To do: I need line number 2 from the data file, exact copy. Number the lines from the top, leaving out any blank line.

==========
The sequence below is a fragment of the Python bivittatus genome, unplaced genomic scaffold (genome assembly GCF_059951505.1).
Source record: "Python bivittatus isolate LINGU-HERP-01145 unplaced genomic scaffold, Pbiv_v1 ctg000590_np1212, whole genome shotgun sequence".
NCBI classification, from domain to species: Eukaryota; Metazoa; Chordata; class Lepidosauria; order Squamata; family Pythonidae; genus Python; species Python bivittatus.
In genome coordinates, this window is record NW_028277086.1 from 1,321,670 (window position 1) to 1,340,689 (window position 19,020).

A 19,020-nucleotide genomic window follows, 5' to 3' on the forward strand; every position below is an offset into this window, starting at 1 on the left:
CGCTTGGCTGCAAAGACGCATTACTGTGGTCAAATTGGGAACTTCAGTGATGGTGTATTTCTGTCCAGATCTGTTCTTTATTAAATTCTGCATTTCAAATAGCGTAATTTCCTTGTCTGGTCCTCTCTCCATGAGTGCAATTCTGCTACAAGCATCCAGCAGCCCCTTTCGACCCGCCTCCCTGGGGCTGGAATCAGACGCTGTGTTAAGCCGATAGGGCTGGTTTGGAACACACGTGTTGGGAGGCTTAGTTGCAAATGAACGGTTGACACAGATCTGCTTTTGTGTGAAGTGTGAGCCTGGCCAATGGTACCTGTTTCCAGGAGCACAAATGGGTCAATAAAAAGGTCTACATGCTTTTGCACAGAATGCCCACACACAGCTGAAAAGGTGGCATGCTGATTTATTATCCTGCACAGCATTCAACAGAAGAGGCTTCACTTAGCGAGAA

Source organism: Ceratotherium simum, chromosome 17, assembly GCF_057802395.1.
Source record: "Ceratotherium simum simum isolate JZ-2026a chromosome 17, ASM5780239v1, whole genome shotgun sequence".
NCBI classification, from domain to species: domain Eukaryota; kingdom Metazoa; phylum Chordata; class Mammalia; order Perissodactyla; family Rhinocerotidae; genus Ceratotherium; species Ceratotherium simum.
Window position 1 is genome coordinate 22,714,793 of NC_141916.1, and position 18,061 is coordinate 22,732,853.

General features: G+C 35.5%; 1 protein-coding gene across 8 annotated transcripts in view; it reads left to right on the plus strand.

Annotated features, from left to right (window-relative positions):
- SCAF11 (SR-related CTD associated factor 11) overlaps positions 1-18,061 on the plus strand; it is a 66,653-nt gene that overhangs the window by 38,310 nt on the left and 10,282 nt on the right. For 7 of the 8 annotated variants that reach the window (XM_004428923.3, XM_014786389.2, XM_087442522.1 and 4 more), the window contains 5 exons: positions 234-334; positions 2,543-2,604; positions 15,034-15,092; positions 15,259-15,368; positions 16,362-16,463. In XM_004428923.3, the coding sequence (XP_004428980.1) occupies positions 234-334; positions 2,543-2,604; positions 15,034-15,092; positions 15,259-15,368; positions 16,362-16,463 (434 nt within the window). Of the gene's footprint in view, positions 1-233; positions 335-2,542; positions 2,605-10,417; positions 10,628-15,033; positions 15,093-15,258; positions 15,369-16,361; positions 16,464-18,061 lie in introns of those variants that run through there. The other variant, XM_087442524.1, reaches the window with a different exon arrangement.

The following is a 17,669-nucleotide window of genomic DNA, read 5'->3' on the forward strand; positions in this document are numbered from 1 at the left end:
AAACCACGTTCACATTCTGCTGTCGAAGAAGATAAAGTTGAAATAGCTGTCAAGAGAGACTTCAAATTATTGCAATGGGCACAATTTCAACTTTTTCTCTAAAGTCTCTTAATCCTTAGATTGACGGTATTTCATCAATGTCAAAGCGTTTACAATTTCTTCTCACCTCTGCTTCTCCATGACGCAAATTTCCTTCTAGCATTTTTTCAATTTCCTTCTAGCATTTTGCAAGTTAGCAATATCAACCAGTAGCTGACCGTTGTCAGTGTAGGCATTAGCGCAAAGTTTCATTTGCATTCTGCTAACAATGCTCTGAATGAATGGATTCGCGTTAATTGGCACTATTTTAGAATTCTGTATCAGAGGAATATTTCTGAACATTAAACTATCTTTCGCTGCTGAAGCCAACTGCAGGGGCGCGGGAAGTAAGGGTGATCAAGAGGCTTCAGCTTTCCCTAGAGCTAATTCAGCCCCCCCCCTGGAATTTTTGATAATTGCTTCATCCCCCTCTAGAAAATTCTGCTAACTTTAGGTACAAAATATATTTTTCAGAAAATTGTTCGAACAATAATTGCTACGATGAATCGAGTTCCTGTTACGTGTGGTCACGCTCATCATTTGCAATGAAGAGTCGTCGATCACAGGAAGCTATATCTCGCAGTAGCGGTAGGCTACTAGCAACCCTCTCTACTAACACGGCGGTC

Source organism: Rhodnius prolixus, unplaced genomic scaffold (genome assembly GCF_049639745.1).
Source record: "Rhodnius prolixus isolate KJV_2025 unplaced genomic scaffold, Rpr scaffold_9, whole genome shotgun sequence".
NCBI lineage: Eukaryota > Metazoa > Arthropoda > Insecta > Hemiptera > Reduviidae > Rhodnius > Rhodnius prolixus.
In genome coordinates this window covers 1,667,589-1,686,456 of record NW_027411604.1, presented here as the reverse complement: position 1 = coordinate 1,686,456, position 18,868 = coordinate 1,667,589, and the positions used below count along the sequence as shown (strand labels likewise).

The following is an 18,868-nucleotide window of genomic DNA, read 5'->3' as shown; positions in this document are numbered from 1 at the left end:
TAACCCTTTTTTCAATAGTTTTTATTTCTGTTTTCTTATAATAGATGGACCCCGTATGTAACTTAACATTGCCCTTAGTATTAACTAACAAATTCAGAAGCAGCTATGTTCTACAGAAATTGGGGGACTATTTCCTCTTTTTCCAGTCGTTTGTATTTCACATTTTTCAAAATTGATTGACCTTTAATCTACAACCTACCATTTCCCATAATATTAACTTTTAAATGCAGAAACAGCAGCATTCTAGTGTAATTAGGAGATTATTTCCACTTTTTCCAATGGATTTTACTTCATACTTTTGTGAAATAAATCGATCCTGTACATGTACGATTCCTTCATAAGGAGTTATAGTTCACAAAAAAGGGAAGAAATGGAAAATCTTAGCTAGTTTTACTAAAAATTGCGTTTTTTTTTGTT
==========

Source record: "Python bivittatus isolate LINGU-HERP-01145 unplaced genomic scaffold, Pbiv_v1 ctg000590_np1212, whole genome shotgun sequence".